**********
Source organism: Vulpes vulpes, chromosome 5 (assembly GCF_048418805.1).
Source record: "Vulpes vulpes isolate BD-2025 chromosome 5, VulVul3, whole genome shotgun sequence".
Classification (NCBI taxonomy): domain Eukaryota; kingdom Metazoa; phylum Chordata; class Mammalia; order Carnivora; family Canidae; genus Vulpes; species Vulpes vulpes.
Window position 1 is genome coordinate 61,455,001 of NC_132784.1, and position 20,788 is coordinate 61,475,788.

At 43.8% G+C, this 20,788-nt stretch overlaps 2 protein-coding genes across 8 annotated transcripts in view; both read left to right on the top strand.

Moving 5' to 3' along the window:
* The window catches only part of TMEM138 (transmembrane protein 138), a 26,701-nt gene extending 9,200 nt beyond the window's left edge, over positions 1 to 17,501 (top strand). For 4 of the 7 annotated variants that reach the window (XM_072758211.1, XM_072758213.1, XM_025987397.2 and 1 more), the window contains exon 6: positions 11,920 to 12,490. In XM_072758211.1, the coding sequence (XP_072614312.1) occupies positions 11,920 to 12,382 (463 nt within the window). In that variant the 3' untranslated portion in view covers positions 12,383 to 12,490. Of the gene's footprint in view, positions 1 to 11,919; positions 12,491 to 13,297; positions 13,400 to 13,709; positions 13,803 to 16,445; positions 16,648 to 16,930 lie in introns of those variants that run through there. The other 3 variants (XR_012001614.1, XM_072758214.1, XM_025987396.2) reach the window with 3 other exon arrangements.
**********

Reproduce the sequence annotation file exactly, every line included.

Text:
Source organism: Vulpes vulpes, chromosome 5 (assembly GCF_048418805.1).
Source record: "Vulpes vulpes isolate BD-2025 chromosome 5, VulVul3, whole genome shotgun sequence".
Classification (NCBI taxonomy): domain Eukaryota; kingdom Metazoa; phylum Chordata; class Mammalia; order Carnivora; family Canidae; genus Vulpes; species Vulpes vulpes.
Window position 1 is genome coordinate 61,455,001 of NC_132784.1, and position 20,788 is coordinate 61,475,788.

At 43.8% G+C, this 20,788-nt stretch overlaps 2 protein-coding genes across 8 annotated transcripts in view; both read left to right on the top strand.

Moving 5' to 3' along the window:
* The window catches only part of TMEM138 (transmembrane protein 138), a 26,701-nt gene extending 9,200 nt beyond the window's left edge, over positions 1 to 17,501 (top strand). For 4 of the 7 annotated variants that reach the window (XM_072758211.1, XM_072758213.1, XM_025987397.2 and 1 more), the window contains exon 6: positions 11,920 to 12,490. In XM_072758211.1, the coding sequence (XP_072614312.1) occupies positions 11,920 to 12,382 (463 nt within the window). In that variant the 3' untranslated portion in view covers positions 12,383 to 12,490. Of the gene's footprint in view, positions 1 to 11,919; positions 12,491 to 13,297; positions 13,400 to 13,709; positions 13,803 to 16,445; positions 16,648 to 16,930 lie in introns of those variants that run through there. The other 3 variants (XR_012001614.1, XM_072758214.1, XM_025987396.2) reach the window with 3 other exon arrangements.